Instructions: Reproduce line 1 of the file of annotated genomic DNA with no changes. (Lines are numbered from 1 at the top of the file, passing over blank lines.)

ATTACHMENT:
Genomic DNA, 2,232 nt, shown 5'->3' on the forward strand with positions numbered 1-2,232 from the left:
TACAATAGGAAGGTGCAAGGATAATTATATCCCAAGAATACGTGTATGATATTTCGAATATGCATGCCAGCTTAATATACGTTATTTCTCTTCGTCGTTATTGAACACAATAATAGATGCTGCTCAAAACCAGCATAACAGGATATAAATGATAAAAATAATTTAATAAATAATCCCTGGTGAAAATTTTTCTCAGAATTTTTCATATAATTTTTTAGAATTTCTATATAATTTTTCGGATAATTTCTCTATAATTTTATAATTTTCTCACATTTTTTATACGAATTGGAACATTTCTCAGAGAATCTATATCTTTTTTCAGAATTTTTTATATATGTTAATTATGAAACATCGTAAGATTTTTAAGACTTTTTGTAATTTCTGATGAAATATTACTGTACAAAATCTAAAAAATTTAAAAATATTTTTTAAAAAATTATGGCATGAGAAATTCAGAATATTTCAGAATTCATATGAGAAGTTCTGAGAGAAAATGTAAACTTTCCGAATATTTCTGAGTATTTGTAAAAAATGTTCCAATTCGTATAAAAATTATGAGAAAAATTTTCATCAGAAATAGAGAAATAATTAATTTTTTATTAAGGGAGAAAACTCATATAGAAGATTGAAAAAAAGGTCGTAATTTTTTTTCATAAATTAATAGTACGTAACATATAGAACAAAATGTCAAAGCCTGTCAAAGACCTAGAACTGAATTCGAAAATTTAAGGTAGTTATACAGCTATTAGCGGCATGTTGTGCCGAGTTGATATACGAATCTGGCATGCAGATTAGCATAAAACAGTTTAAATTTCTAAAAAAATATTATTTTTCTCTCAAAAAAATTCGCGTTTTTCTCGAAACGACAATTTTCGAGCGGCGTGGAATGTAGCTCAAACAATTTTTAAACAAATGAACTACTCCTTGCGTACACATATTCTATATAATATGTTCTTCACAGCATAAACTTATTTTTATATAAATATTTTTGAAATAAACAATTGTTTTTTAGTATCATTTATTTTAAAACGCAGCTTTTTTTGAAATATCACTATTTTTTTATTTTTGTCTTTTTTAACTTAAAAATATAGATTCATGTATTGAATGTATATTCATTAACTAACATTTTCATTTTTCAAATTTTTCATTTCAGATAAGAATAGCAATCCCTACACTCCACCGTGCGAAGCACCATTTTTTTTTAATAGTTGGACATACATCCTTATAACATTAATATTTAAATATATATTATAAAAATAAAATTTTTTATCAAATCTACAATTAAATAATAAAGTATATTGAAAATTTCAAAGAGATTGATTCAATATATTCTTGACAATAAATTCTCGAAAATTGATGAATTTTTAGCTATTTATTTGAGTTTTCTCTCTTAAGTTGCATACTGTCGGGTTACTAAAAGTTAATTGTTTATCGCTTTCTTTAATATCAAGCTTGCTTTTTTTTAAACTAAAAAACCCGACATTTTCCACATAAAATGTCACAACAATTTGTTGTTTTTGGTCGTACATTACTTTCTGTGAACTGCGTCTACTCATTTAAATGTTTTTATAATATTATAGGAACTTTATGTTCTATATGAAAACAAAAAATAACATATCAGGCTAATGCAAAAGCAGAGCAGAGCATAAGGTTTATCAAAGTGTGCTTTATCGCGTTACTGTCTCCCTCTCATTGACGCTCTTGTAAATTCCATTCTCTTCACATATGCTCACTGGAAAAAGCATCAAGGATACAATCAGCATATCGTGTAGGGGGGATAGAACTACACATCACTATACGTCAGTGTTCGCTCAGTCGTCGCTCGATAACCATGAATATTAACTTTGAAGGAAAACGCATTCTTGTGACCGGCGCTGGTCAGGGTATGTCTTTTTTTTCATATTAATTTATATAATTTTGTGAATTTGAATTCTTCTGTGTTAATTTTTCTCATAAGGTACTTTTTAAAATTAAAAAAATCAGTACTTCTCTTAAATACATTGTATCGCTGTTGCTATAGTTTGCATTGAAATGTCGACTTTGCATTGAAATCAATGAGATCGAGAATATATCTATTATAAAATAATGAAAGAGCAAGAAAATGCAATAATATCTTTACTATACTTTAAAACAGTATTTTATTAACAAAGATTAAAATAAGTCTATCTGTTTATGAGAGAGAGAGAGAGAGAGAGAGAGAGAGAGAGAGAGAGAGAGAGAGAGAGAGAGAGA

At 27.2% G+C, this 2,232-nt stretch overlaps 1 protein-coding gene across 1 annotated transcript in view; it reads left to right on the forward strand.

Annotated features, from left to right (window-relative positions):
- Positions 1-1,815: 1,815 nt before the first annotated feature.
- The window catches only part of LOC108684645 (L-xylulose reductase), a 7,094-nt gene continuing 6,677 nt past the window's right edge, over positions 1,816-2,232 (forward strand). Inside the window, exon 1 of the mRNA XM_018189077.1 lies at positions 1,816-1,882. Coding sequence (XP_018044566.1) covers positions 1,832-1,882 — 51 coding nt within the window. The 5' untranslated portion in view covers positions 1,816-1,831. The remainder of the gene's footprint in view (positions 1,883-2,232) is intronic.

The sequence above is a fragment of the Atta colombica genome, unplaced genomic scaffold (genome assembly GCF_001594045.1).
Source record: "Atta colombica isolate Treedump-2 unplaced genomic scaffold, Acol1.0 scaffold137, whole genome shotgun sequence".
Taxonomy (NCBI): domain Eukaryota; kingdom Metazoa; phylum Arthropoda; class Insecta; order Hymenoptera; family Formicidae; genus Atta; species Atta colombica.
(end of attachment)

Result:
Genomic DNA, 2,232 nt, shown 5'->3' on the forward strand with positions numbered 1-2,232 from the left: